Ads discussed in this post were generally given about 12 hours before deciding on their continuation.

When Carl posted a Facebook live video (“Dog Food Wars: Should Your Dog Be Vegan?” that quickly earned a high number of comments, reactions, and shares, I boosted the post as soon as I could. Doing so from within the main Facebook system instead of Ads Manager creates a mess in Ads Manager because every combination of boosted post and audience creates a separate campaign. However, I did use my mobile phone because this is the fastest technique for boosting (advertising) a post and I was not able to get to my computer. I help with Facebook advertising on a volunteer basis, for now, and work fulltime as a data scientist.

The “Like Page” audience (Super Human Radio Network has about 8000 Facebook likes) easily shined the brightest, scoring post reactions, comments and shares whereas the other audiences (Like Page + Friends and then a mix of 1% Lookalike Audiences subset to those into CrossFit or Bodybuilding) scored zero after a few dollars had been spent. The latter audiences have sometimes been good performers, with the “Like Page + Friends” being a surprise given its massive 3 million-plus person size.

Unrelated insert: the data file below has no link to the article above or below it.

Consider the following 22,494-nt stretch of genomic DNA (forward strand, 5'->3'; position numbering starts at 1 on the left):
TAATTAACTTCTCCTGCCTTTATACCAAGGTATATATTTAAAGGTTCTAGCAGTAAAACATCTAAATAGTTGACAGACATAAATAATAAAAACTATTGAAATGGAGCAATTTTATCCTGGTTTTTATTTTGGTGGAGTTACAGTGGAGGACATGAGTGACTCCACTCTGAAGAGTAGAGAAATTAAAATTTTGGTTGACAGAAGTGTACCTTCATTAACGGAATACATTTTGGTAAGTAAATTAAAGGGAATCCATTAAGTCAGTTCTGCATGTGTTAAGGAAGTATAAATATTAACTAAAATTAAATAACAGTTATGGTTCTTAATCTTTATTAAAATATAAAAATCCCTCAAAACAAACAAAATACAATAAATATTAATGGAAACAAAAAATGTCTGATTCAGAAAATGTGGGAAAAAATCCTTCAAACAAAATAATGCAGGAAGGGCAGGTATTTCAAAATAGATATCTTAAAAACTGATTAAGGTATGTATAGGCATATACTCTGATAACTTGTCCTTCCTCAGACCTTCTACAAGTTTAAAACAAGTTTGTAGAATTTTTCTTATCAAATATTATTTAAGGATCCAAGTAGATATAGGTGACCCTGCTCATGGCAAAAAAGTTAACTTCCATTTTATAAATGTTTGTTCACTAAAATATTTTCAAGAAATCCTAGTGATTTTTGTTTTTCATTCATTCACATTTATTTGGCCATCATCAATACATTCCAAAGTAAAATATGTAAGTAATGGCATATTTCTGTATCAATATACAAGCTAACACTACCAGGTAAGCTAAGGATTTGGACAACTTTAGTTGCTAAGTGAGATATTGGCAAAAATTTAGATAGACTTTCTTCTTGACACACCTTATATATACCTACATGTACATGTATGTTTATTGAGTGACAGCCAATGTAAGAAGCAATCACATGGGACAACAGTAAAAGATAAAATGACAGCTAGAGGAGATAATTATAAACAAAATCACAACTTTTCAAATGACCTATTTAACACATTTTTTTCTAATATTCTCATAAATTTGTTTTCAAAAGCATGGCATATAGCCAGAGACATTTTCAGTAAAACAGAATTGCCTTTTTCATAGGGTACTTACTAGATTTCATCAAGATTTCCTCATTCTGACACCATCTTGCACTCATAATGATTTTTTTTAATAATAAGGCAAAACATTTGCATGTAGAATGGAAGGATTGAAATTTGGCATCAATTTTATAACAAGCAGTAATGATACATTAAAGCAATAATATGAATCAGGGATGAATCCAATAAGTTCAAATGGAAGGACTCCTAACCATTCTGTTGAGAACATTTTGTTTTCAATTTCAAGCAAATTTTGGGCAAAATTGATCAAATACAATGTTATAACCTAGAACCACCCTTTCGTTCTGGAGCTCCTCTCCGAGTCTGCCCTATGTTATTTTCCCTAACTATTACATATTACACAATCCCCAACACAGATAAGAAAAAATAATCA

So I focused on the “Like Page” audience (Ad Set “SHR_DogFood_Vid_SHRPageLike_RP”), made its campaign name “SHR_DogFood_Vid_Multiple_RP”, and quickly duplicated the Ad Set in Ads Manager so I could experiment with more audiences and compare their performance against my best performer. As you can see, the amount spent ($20 for the “Like Page” audience”) represents an unsustainable amount given the $200 / month budget. Carl approved the experiment. My justification: Less was spent last month and this video represented something special. It also was an opportunity to try something different and communicate to him a strategy for the future.

At the bottom, SHRPageLike_RP represents the top-performing 8000-person FB page like audience. It and the two with unique Campaign Names were the first three experiments.